Pastor's pen for 8th November 2020 - The art of not knowing what to do...

I get discouraged with the tone of so many polarized debates online. Virtually every political, environmental, moral, religious, practical, health or economic issue raised in the social media world immediately separates into black and white rhetoric. Some folk must spend an inordinate portion of their time opining on their hot-button trigger issues.

So many paragraphs are constructed that will go nowhere, because it seems to me that unless you have the ear of a strategic politician, business leader or official, no one with any actual power or influence is going to give a hoot that you won that Facebook argument, alienating a couple of online acquaintances in the process.

Just this last Sunday at coffee time after church, someone was asking me what to do about their friend peppering their inbox with the latest pseudo-Christian conspiracy that the beehive was an evil conduit for the elite, socialist takeover of all that we hold dear. I think my free advice would be as follows:

a) ignore

b) block

c) delete

d) all of the above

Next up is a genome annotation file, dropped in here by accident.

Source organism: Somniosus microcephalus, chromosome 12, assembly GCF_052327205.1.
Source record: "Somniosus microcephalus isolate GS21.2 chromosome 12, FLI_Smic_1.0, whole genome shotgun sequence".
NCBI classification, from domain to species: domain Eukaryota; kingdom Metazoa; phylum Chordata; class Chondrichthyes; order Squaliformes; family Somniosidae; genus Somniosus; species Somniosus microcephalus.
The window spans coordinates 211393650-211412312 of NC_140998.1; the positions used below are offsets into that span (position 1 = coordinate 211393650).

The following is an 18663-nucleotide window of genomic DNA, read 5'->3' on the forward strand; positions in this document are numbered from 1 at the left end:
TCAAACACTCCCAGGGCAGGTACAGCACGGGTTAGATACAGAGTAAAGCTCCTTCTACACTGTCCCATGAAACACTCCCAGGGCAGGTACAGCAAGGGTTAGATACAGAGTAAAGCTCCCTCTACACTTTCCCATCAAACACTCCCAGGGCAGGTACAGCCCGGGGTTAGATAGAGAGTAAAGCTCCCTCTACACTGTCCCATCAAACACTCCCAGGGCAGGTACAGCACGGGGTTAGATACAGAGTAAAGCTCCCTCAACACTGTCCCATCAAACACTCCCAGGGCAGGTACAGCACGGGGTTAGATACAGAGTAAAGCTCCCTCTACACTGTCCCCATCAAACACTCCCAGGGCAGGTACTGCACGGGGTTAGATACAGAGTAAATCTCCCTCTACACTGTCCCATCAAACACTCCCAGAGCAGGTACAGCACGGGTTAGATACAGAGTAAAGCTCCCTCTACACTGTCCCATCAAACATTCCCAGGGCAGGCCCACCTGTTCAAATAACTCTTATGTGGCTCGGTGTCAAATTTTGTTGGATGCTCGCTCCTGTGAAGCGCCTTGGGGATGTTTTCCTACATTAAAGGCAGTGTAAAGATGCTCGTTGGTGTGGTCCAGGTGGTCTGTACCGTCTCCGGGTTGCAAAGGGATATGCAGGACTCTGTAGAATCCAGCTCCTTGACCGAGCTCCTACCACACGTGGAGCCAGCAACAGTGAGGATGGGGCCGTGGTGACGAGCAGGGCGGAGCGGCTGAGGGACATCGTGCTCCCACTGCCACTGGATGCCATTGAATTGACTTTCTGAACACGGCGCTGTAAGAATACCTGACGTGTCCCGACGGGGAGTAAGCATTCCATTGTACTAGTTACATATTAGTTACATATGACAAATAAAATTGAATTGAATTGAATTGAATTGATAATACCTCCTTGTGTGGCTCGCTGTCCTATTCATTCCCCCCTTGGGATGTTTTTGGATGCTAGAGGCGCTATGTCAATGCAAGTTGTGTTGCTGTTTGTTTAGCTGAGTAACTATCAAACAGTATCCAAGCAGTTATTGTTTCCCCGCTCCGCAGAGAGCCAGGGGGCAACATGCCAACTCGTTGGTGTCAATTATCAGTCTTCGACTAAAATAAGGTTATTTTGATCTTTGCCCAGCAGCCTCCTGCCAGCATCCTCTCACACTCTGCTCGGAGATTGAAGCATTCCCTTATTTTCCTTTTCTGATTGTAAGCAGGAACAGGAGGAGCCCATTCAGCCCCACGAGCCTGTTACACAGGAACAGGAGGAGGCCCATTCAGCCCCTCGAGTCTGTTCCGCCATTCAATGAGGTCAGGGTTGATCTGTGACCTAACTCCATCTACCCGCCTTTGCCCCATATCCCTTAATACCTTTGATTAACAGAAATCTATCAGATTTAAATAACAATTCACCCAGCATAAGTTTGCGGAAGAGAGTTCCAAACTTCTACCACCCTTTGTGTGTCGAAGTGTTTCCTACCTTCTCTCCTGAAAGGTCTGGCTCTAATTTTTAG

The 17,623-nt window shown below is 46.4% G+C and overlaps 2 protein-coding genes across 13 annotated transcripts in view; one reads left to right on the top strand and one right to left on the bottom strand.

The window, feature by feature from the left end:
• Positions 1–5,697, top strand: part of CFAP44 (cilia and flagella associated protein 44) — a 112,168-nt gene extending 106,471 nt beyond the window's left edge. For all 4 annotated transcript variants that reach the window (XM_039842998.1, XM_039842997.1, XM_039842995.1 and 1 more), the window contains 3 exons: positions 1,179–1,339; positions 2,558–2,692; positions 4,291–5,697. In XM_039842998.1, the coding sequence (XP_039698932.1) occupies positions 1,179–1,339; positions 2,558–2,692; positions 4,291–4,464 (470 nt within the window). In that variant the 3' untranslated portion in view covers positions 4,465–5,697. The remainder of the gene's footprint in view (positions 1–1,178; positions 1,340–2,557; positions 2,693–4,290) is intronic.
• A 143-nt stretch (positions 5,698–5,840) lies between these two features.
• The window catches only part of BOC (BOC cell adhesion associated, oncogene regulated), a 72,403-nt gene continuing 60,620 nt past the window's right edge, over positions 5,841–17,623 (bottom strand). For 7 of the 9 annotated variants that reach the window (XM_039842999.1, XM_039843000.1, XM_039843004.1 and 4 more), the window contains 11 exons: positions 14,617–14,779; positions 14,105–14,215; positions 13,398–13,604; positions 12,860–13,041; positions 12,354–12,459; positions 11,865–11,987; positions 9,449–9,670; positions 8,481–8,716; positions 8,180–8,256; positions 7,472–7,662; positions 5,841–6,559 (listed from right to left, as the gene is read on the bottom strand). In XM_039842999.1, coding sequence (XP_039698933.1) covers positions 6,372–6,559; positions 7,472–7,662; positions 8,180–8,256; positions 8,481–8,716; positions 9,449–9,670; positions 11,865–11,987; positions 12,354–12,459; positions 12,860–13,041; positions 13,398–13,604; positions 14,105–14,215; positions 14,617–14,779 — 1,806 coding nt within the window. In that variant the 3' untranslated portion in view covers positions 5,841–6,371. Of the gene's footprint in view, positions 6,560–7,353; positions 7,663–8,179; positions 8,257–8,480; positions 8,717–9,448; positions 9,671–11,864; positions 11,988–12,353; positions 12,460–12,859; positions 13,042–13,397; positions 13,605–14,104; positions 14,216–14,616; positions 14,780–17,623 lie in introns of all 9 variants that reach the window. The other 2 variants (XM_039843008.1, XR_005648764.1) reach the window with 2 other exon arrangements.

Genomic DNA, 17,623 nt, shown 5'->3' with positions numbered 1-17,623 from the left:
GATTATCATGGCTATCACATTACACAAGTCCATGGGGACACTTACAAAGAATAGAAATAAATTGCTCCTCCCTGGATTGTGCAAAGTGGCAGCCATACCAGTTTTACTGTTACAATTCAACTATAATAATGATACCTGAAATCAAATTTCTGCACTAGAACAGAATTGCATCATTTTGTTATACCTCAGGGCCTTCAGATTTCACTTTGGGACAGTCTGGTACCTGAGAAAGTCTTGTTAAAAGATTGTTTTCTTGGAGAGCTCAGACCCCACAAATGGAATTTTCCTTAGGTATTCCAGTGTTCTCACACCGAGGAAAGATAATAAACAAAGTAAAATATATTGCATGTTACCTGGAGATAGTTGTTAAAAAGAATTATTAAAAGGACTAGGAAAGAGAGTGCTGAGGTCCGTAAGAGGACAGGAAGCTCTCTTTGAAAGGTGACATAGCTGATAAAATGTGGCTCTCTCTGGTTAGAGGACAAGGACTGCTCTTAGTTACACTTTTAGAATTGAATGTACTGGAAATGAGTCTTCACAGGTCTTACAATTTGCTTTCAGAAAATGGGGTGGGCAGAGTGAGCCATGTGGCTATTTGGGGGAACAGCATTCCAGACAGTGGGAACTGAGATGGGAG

You're welcome. We get only so much time on this planet to breathe the sweet air, so let's not waste any of it locked into vitriolic and pointless arguments in front of the warm, relentless glow of our devices.

Polar viewpoints are little practical use to us in daily life, as most of our social interactions, crises and practical activities occur in the middle-ground grey areas of family, work and community. The good Samaritan presumably didn't bother to ask the guy twitching and bleeding on the side of the road whether he voted National or Labour, he just bathed his wounds.

A little book I got for a dollar at the Hospice shop has a chapter; "The art of not knowing what to do", and asks; ''How come no one ever warned you that life would be fraught with mixed messages?' It discusses the human condition, in which we spend a lifetime figuring stuff out by trial and error, amassing a store of mistakes that end up being experience. I love this quote:

'We all need to be reminded from time to time that we probably don't have what it takes to solve all the problems of the world - but that we are wonderfully equipped to marvel at its existence.' The Art of Imperfection Veronique Vienne

I think this sort of perspective is invaluable in the current season and that a focus on local acts of practical wisdom guided by our faith are going to trump expansive opinions on the state of the world. Dis-engage and breathe, re-engage as salt and light. Martin

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